CHICAGO — In a cramped apartment on Chicago's West Side, Carmen Pagin holds up construction-paper shapes for two preschool girls sitting cross-legged on the rug in front of her.
"Que color es el treangulo?" she asks in Spanish. "Yellow," shouts Miriam Torres, as the apartment windows rattle from a passing elevated train.
The tutoring scene is typical but with a new twist: Mrs. Pagin is on welfare. So are more than 85 percent of the 500 part-time tutors recently hired under a new Chicago public-school program for at-risk youngsters.
With the benefits clock now ticking for 16,000 mothers in Illinois and thousands more welfare recipients across the country, Chicago and other cities are experimenting with new ways to put this labor pool to work in the public sector. The trend is most evident in cities with tight budgets and large welfare caseloads, such as Chicago and New York.
"Since budgets are strapped and governments are not employing as many [full-time] people, the use of welfare recipients is something that seems to have broad appeal," says Robert Lerman, director of the human resources policy center at the Urban Institute in Washington.
In Chicago, welfare recipients recently began working as plumbers, carpenters, and maintenance people at the Chicago Housing Authority (CHA) and as benefit representatives in public-aid offices. In New York, an estimated 30,000 aid recipients are cleaning parks, streets, and buses and doing other part-time city work.
Under Chicago's Parents as Teachers First (PATF) program, tutors like Pagin will help a projected 10,000 children from low-income families learn basic skills such as identifying colors, reciting the alphabet, and tying their shoes.
Chicago needs the new tutors to alleviate long waiting lists for Head Start and other publicly funded preschool programs. The tutors earn $6 an hour for a maximum of 12 hours each week, while strengthening their resumes. Pagin, who lost her job in a purse factory in 1991, says she hopes eventually to study education and teach.
Experts predict that cities and states will face growing pressure to channel some aid recipients into the public sector, especially in areas of concentrated urban poverty where large numbers of unskilled adults are unlikely to find private-sector jobs.
"Private employers, even with a subsidy, are reluctant to hire," says Evelyn Brodkin, an associate professor at the University of Chicago. "With tight profit margins, they do not have the slack."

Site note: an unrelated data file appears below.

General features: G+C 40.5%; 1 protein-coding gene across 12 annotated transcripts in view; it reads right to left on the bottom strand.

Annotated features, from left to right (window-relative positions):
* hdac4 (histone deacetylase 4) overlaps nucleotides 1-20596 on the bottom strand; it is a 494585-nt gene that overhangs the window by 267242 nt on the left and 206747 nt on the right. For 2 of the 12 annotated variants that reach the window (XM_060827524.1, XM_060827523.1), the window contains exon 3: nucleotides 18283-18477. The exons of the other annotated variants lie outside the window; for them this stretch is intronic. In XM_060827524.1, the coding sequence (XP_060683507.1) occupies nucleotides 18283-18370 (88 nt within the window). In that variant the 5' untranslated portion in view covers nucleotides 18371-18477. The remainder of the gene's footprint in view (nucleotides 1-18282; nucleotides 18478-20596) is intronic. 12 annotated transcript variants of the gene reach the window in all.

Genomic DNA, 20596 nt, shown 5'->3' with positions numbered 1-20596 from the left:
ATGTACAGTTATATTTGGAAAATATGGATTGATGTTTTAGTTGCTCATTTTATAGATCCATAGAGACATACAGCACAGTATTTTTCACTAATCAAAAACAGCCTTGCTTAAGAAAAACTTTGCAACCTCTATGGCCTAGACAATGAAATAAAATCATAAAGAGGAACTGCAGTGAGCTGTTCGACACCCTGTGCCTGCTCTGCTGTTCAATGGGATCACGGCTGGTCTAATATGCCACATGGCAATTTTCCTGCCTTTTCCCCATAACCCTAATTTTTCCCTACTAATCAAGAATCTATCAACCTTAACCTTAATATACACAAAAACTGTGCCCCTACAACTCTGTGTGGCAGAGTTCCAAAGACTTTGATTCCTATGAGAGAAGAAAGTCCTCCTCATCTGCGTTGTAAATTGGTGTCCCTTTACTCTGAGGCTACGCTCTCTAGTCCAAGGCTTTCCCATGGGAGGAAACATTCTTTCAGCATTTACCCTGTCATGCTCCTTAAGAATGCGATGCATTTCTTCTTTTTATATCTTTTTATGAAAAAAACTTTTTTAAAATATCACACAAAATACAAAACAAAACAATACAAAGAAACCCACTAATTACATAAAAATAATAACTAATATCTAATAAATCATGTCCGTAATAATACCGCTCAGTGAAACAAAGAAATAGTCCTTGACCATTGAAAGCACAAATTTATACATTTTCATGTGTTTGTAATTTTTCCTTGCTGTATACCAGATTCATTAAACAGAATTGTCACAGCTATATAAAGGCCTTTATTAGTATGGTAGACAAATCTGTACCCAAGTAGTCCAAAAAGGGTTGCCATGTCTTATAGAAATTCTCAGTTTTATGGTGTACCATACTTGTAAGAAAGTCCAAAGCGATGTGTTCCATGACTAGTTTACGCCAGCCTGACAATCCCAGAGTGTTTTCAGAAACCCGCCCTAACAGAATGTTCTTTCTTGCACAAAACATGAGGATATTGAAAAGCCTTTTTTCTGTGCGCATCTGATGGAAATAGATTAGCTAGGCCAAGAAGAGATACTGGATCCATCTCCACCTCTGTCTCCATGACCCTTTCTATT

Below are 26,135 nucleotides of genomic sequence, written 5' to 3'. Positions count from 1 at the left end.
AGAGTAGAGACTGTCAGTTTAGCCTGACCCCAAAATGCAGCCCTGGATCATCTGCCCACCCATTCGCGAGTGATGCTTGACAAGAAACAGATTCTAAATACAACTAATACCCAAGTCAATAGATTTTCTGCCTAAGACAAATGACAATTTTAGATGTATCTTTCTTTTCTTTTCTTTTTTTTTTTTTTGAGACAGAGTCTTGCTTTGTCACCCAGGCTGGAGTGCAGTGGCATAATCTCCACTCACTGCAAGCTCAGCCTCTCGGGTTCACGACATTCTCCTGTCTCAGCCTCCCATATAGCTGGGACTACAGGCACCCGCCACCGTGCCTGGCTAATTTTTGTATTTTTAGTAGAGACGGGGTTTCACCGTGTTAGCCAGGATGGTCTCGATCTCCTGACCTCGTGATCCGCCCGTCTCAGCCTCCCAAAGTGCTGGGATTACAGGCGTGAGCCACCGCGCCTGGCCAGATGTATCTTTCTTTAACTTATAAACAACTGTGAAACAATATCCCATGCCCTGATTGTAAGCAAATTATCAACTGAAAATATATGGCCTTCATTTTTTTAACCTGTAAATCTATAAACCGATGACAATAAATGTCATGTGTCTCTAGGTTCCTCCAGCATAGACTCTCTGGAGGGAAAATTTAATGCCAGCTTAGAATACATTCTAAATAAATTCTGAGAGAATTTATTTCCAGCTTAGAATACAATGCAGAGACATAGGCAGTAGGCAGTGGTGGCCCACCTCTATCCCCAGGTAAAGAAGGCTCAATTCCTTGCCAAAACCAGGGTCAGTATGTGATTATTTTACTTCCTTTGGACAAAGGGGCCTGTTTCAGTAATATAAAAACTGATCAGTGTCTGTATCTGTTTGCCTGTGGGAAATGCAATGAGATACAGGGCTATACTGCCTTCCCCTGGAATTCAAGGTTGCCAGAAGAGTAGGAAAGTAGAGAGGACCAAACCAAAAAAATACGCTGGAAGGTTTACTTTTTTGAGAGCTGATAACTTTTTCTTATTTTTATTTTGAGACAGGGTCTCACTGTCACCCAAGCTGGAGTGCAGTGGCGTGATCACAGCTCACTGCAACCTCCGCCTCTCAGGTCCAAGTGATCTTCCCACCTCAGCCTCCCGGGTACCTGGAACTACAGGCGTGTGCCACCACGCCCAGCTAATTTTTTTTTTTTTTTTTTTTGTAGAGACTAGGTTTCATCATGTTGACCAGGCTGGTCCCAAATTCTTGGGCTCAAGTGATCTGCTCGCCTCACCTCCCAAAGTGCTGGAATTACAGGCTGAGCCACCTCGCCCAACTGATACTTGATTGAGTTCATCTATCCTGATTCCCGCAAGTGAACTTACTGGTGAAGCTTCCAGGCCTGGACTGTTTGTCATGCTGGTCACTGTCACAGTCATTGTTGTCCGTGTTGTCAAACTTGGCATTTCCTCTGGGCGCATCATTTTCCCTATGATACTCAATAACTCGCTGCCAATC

Yet the practice raises unique concerns, say experts, who question the quality of public work offered and whether it will help people achieve self-sufficiency. "The big concern is: will the skills they learn ever get them hired for real jobs?" asks Margaret Weir, a scholar at the Brookings Institution in Washington.
Absolutely, contend drafters of the welfare bill in Washington. "The key is to get them into a job - any job - flipping hamburgers, janitorial work. Then, they take over," says a senior House staffer. "What works is work."
Others, however, contend that the make-work programs that states typically offer are more likely to lead nowhere. "The new welfare law provides absolutely no check on the quality of state-work programs," says Professor Brodkin. "If someone works for three years sweeping streets ... can it lead to a permanent job? The scary thing is that under the new law, people can play by all the rules and still end up poor and jobless."
Another issue is what labor rights welfare recipients will enjoy, especially in cases where they are required to accept a state-assigned job or lose their benefits. Under workfare programs in New York, for example, welfare recipients work part-time for low or minimum wages and lack the benefits granted full-time workers.
A third problem experts raise is that welfare workers may be given public-sector jobs for which they are not qualified. In Chicago, for example, the preschool program has been criticized for giving tutors only seven weeks of part-time training before they began work.
"What this amounts to is people trying to do a very important job spending the least possible amount of money," says Burton White, director of the Center for Parent Education in Newton, Mass., and an expert in early childhood education.
Pagin admits that tutoring can be a challenge. Raised in Puerto Rico, she sometimes stumbles while reading the English teaching materials. "If I don't understand something, I ask my [high school-age] daughter and she helps me," says Pagin. Each night, Pagin translates the English lesson plan into a hand-written Spanish guide that she can more easily follow.
Still, she feels rewarded by contributing to her neighborhood school and community. "It's not much income. It's the opportunity to help someone learn that makes me feel good," Pagin says.